Somewhat overpacked but still highly entertaining.

Piper Houdini

NIGHTMARE ON ESOPUS ISLAND

After running away to a Coney Island “Freak Show,” Houdini’s niece gets drawn into an apocalyptic battle with an occultist and his evil minions in this YA novel.

In Piper Houdini: Apprentice of Coney Island (2015), Herdling (Deadpool Classic Omnibus, 2015, etc.) introduced his plucky, redheaded heroine, who grew up in orphanages before going to live with her famous uncle, Erich Weiss (aka the great stage magician Harry Houdini). After some complicated adventures, supernatural and otherwise, Piper ran away to Coney Island’s Dreamland Circus Sideshow. Now it’s the summer of 1926, and Piper, nearly 13, is thrilled to live and work with her family of sideshow “freaks”—a term of endearment among them: “It’s just another way of calling us unique,” says Johnny “Half-Boy” Hart. Piper reunites with her Creole friend, Sal, and his brother, a zombie, who joins the sideshow as “Punchinello the Painless Man.” But the performers are in danger from Dr. Roy Crandon, a surgeon who performs grotesque experiments at the bidding of Aleister Crowley (the famous, real-life occultist), who’s possessed by the demon Choronzon. Piper investigates her own true identity, following clues such as an H.P. Lovecraft story that was ghostwritten for Harry Houdini. Meanwhile, Crowley engineers Piper’s participation in a ceremony meant to help demons possess humankind, leading to a dramatic, supernatural confrontation involving Piper’s friends, including Arthur Conan Doyle’s daughter. As with the first book, Herdling combines period detail—such as flappers, speak-easies, Rudolph Valentino, and spiritualists—with an engaging heroine and Lovecraft-ian supernatural horrors into a nonstop action adventure. However, it leaves little time to consider the characters and their relationships or for events to have much impact on them or for significant realizations to sink in. That said, the book still retains an underlying emphasis on friendships and family relationships, no matter how oddly assorted they may be, and this offers a good, important counterpoint to all the supernatural weirdness. Herdling also has a good ear for dialogue and 1920s slang, adding a note of fun to the dark, occult shenanigans.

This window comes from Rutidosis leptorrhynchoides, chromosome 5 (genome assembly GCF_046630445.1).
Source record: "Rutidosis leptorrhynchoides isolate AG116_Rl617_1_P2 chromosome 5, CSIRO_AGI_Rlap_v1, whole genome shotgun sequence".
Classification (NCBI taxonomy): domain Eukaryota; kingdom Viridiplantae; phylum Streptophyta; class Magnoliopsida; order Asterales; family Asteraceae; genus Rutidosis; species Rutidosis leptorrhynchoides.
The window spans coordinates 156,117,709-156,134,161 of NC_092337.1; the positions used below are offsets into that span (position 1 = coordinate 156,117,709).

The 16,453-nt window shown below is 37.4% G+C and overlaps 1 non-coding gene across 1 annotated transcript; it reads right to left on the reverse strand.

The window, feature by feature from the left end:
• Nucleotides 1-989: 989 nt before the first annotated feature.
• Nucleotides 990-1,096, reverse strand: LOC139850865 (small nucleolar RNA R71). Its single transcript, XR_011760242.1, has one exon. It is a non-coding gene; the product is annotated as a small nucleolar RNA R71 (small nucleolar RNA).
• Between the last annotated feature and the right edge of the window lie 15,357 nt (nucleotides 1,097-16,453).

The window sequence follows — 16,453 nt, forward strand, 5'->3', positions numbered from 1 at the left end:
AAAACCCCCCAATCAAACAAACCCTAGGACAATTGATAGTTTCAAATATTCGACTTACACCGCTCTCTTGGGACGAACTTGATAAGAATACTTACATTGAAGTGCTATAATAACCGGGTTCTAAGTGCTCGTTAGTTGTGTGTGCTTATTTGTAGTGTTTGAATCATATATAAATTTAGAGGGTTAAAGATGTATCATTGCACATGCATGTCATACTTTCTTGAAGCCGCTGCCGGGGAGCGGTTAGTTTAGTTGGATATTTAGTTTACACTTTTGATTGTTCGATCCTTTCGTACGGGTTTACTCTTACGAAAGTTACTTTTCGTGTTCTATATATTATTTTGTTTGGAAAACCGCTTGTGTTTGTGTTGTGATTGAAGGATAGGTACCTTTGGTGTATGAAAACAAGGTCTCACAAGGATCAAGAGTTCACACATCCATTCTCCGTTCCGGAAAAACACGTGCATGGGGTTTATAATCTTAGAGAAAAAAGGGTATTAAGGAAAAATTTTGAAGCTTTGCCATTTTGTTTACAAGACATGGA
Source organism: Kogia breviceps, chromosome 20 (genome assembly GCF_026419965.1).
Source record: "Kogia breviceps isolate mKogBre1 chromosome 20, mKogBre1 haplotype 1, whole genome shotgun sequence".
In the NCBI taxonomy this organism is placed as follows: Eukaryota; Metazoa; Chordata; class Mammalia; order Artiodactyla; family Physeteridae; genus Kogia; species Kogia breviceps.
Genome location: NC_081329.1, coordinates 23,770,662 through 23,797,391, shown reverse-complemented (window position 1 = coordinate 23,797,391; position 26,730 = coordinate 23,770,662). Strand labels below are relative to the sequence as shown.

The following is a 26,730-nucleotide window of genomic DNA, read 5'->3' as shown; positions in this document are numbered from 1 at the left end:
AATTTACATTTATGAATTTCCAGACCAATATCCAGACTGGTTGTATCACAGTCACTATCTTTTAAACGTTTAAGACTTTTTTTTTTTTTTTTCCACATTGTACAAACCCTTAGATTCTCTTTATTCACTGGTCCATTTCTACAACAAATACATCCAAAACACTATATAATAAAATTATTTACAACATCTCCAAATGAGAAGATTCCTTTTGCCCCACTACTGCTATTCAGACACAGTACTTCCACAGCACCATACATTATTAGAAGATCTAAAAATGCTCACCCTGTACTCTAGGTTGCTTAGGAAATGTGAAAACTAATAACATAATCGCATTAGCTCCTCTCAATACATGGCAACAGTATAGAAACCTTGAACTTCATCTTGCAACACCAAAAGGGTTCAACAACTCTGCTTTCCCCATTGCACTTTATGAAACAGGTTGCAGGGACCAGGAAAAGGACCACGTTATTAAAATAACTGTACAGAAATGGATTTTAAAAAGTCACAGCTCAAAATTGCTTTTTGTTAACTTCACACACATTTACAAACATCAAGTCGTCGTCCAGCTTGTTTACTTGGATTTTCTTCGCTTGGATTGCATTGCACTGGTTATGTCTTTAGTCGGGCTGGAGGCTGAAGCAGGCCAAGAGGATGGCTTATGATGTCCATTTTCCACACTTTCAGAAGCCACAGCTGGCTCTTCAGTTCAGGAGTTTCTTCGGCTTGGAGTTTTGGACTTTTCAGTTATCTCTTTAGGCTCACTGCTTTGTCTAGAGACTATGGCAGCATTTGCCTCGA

Somewhat overpacked but still highly entertaining.

Pub Date: July 3, 2016

ISBN: N/A

Page Count: 284

Publisher: Wise Herd Enterprises

Review Posted Online: Sept. 14, 2016

Kirkus Reviews Issue: Nov. 1, 2016

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A celebratory song of the sea.

THE HIGHEST TIDE

A shrimpy 13-year-old with a super-sized passion for marine life comes of age during a summer of discovery on the tidal flats of Puget Sound.